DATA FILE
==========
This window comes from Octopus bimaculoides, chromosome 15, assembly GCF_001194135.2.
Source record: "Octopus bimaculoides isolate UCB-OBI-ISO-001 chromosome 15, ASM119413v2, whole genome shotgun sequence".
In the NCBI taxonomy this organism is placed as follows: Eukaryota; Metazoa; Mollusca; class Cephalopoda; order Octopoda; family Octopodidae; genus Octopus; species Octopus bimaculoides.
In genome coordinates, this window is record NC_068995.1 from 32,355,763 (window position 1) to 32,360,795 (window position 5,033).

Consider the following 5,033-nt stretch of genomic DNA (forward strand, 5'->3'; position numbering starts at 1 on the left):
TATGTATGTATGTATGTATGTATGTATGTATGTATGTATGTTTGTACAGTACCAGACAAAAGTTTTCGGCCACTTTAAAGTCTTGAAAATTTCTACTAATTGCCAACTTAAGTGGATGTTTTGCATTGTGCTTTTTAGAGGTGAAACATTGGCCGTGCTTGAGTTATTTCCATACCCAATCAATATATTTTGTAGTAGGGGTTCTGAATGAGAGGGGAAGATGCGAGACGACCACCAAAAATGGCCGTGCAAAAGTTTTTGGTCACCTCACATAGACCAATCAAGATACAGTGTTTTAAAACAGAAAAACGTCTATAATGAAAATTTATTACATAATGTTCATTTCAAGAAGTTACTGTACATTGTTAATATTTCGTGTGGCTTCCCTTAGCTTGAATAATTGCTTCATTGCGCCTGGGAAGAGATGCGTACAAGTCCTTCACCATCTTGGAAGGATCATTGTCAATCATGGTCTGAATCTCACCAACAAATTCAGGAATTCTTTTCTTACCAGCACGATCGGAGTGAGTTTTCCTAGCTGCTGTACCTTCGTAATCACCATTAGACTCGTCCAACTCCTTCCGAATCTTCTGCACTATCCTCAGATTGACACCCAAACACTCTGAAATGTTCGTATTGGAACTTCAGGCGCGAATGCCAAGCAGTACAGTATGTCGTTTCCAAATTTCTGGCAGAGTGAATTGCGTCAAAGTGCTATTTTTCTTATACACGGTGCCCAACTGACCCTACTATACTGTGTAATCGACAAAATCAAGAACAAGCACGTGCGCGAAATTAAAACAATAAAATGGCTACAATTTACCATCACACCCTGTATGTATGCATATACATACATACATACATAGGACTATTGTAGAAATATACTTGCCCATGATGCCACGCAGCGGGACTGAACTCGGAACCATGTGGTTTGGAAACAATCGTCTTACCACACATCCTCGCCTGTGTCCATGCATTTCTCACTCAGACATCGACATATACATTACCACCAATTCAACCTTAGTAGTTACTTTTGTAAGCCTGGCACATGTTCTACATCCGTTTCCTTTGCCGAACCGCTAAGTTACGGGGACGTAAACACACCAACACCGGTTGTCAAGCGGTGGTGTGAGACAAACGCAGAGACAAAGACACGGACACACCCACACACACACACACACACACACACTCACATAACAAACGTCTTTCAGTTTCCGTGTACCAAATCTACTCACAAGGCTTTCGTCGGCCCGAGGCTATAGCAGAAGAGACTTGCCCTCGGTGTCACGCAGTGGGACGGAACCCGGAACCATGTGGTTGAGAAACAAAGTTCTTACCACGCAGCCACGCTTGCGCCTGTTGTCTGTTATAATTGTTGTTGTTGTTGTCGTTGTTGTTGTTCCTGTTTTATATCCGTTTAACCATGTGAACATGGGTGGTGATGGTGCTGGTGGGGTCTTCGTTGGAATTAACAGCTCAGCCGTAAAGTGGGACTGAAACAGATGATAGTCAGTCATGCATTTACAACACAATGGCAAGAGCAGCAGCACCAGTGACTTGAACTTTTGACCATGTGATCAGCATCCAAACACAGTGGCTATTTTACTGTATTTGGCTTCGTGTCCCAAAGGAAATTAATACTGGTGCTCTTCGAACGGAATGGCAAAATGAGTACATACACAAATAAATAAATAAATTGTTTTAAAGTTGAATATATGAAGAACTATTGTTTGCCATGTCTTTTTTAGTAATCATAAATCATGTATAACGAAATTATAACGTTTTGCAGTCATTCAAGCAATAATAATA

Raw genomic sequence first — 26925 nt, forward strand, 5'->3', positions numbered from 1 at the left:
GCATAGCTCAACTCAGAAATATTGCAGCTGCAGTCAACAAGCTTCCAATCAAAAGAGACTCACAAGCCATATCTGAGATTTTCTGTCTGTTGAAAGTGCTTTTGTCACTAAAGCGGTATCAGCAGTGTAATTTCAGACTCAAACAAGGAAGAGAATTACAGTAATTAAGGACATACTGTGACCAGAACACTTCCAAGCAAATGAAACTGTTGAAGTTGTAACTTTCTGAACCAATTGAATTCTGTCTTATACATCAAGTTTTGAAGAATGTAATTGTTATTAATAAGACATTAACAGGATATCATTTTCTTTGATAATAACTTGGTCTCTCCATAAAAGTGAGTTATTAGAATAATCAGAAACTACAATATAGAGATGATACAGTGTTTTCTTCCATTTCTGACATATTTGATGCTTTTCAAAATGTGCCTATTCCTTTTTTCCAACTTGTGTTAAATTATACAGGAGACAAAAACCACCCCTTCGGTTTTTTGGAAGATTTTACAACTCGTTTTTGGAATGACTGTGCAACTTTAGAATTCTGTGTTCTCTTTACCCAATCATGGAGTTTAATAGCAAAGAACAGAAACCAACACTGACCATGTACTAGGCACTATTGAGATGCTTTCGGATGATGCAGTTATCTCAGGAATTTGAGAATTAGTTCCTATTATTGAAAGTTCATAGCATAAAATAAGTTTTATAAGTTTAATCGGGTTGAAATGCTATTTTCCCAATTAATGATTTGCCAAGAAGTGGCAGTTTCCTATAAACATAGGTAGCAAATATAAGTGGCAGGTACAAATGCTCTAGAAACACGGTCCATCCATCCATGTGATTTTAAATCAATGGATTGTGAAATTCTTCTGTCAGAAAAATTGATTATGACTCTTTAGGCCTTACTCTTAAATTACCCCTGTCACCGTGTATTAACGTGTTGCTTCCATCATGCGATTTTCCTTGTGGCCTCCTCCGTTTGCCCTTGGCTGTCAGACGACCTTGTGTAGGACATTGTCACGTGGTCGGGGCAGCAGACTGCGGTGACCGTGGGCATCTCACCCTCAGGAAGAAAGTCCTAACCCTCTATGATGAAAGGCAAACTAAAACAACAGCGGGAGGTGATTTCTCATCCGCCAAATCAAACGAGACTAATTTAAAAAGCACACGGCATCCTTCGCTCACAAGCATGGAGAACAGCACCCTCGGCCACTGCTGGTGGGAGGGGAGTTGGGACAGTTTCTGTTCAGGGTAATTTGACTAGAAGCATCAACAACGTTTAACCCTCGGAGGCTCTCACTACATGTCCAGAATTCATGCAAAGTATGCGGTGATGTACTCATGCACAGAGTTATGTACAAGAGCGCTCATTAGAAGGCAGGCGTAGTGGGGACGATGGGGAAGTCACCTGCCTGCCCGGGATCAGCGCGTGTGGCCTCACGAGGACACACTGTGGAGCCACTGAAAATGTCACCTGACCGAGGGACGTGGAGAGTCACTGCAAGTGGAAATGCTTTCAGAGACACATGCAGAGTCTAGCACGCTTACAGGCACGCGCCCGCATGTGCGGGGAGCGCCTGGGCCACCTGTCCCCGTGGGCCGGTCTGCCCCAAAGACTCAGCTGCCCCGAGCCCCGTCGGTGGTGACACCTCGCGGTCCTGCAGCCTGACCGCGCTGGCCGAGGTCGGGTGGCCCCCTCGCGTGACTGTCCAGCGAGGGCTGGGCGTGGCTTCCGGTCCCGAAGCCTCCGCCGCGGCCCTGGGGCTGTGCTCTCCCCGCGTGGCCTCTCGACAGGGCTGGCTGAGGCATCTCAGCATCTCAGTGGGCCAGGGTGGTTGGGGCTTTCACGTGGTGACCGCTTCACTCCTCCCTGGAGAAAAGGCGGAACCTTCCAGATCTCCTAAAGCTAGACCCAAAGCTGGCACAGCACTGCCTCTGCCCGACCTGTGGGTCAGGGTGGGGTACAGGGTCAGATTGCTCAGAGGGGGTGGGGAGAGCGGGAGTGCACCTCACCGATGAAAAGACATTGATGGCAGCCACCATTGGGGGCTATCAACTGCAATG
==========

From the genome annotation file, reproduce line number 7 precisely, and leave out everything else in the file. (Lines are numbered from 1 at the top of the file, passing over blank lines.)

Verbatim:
Raw genomic sequence first — 26925 nt, forward strand, 5'->3', positions numbered from 1 at the left: